Too Little, Too Late: Latest Government Housing Help Misses the Mark

Real Estate Agent with Curtis Johnson Realty

foreclosuresPhoenix homes are rapidly going into foreclosure these days. Once again, the government has taken it upon itself to "remedy" this situation. This time, they are offering loans through the Federal Housing Administration that alleges to help those who owe more on their mortgage than their properties are worth. Some feel that this is a huge risk for our government, especially since they aren't exactly known to have been frugal with our tax dollars.

There's a catch, though. Borrowers must not be behind on their mortgage payments. The problem with this is that most who are not behind on their payments probably neither need nor want the government's help. While no one is happy about being upside down on his or her mortgage, that's just par for the course--it happens sometimes in this economy.

This program would likely only appeal to those who are behind and are in trouble. Unfortunately, this program won't help them. In addition, this program should have been unveiled years ago, when the problems first began. These days, so many people are so far gone in their mortgages that a program designed to help only those who are caught up on payments won't be of much help.

If you're looking for some help in selling your home, perhaps because this new program won't be of any help to you, call Curtis Johnson today! Curtis and his team will gladly help you get out from being underwater and get back on track. Curtis Johnson's team specializes in helping buyers and sellers in the Phoenix area, and the team will gladly assist you today!

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Craig Richardson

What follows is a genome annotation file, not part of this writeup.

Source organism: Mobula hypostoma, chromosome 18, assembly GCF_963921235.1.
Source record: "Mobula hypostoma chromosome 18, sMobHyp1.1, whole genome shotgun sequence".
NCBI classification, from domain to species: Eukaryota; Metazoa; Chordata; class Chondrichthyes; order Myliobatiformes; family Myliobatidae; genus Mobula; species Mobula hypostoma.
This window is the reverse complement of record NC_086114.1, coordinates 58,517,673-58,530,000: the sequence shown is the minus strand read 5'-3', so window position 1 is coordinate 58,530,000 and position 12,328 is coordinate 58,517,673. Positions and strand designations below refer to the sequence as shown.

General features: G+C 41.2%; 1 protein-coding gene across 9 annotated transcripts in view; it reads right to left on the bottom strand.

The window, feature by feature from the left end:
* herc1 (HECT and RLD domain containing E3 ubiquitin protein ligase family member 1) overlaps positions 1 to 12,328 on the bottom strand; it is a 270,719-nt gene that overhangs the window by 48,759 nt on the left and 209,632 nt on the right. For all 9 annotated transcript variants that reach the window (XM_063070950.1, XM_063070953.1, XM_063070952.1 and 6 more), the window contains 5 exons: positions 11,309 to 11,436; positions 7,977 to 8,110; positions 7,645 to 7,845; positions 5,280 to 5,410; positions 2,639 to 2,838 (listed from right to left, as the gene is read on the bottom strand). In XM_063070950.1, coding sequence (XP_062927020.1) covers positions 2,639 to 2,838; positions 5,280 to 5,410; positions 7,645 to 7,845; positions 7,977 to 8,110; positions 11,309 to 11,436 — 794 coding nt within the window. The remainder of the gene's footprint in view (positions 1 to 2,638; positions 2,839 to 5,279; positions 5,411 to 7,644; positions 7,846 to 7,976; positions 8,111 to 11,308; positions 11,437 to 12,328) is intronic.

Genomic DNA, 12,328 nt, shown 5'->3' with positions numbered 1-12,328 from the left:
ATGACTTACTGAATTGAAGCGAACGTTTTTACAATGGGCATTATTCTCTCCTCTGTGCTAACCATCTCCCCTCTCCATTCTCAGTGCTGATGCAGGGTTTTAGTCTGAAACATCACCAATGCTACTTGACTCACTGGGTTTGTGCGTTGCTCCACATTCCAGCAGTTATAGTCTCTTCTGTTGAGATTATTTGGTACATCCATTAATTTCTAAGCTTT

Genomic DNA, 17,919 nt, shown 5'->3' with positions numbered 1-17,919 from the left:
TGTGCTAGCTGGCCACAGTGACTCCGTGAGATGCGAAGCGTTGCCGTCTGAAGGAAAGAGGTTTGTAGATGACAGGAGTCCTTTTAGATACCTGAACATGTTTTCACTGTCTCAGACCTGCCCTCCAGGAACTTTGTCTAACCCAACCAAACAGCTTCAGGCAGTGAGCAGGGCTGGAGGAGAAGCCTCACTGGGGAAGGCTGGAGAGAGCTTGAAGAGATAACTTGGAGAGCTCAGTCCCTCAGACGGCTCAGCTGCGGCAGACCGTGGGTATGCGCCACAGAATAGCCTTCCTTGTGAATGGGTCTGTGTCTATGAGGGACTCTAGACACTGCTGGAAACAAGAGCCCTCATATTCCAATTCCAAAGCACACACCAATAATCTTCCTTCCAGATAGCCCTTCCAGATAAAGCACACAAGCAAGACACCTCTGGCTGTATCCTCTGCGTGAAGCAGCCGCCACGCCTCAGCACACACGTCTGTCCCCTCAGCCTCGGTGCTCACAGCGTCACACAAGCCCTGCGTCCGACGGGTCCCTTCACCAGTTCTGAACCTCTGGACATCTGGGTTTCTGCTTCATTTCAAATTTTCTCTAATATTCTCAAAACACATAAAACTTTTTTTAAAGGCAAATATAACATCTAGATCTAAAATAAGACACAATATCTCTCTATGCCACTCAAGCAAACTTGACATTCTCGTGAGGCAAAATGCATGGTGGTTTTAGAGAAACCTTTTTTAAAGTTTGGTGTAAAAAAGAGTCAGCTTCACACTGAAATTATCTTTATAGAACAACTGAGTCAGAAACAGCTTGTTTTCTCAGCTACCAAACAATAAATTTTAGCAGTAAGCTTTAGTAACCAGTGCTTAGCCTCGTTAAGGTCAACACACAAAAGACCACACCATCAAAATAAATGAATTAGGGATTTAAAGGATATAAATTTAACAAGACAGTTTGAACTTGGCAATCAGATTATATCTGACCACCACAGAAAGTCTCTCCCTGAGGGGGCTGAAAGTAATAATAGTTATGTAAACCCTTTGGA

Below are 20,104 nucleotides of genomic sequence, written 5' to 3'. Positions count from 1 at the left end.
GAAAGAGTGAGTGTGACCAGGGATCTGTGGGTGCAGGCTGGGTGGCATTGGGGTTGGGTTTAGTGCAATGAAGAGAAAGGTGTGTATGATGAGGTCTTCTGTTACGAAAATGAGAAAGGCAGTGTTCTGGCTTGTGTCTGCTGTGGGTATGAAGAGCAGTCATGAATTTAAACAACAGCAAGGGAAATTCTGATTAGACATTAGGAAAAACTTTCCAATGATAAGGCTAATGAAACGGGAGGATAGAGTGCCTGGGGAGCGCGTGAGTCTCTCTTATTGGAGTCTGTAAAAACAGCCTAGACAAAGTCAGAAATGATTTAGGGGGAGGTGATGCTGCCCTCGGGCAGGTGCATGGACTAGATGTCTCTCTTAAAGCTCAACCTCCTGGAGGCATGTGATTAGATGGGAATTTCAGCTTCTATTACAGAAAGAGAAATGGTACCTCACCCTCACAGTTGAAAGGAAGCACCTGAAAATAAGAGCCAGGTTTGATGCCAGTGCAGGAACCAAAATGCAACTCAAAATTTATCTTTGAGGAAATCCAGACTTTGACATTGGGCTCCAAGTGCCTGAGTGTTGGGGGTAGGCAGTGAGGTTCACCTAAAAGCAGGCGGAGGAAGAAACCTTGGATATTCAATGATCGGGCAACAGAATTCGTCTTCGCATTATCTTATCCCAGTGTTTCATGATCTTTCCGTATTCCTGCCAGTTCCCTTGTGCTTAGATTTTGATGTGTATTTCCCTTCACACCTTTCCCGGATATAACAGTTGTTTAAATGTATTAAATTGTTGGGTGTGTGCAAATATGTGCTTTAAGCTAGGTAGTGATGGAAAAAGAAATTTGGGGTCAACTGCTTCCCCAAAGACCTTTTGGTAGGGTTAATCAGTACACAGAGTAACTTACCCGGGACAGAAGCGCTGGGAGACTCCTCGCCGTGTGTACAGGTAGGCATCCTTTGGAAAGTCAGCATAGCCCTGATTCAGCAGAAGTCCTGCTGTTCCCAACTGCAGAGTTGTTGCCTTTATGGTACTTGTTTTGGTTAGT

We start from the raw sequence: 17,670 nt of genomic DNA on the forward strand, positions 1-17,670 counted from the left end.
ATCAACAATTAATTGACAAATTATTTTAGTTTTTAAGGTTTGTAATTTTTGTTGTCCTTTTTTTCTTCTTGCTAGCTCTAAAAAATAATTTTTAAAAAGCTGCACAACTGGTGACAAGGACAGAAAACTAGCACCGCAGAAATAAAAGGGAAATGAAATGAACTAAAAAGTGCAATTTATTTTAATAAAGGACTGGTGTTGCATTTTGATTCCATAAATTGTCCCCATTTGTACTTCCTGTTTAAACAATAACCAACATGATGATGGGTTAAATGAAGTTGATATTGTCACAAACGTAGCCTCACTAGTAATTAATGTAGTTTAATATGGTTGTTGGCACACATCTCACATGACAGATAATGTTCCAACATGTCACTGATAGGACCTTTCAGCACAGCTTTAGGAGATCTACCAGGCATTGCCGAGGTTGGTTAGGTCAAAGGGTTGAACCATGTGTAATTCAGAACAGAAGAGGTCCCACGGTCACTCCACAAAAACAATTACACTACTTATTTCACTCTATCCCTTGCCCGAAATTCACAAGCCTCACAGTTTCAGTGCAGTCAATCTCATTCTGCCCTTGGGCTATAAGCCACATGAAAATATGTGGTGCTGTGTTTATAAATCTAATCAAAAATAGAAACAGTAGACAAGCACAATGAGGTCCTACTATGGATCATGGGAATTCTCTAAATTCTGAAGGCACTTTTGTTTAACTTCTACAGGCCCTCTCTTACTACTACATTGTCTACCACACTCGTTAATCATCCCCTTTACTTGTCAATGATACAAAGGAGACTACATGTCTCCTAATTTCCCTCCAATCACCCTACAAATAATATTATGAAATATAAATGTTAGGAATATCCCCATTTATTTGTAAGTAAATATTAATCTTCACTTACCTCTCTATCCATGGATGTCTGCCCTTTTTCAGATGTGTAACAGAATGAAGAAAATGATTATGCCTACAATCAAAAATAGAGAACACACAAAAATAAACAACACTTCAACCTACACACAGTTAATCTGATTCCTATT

National Realty - McLean, VA

Curtis, say it isn't so?  Our federal government didn't get something to be a first.

Apr 07, 2010 02:05 PM #1
Curtis Johnson
Curtis Johnson Realty - Gilbert, AZ

Sad, but true Craig. If the Government keep fixing it ... why does it keep needing help? Govt breeds more Govt. and we in real estate have to pick up the pieces and make sense of it.

Apr 07, 2010 03:31 PM #2
Mike Carlier
Lakeville, MN
More opinions than you want to hear about.

Helping homeowners who should be renters is not the solution to the real estate and unemployment problems of our country.  Focus needs to be on the millions of homeowners who are comfortably making payments on their home purchases of 2004-2007.  They are gainfully employed, are in no danger of losing their home, and can easily make a monthly payment substantially higher than their current responsibility.  They live in their starter or first move-up home and really want to trade up.  The family has gotten larger, the garage needs another stall, they want a backyard, etc. Unfortunately their loan balance substantially exceeds their current equity.  If they continue to make their monthly payments, the loan will amortize to even in 10-14 years.  They don't have to move, but they really want to move, and they can afford to make the increased payment.  They are the potential buyers for our stagnant housing market.  They can put construction workers back onthe job, and that would help our economy tremendously.

With government encouragement and, perhaps, government assistance, a principal reduction plan has to be put in place.  I suggest that, in exchange for an agreement by the homeowner to increase their monthly payment, banks allow a temporary incremental reduction in interest charged.  This would accelerate the reduction of the negative equity and allow for considerably more mobility among "stuck" homeowners.  We would likely see results in a couple years.  Instead of delaying the return of accidental homeowners to the rental market, emphasis must be placed on helping the segment of homeowners who have the potential to get the real estate market and the economy back to cruising speed.

Apr 08, 2010 02:03 AM #3
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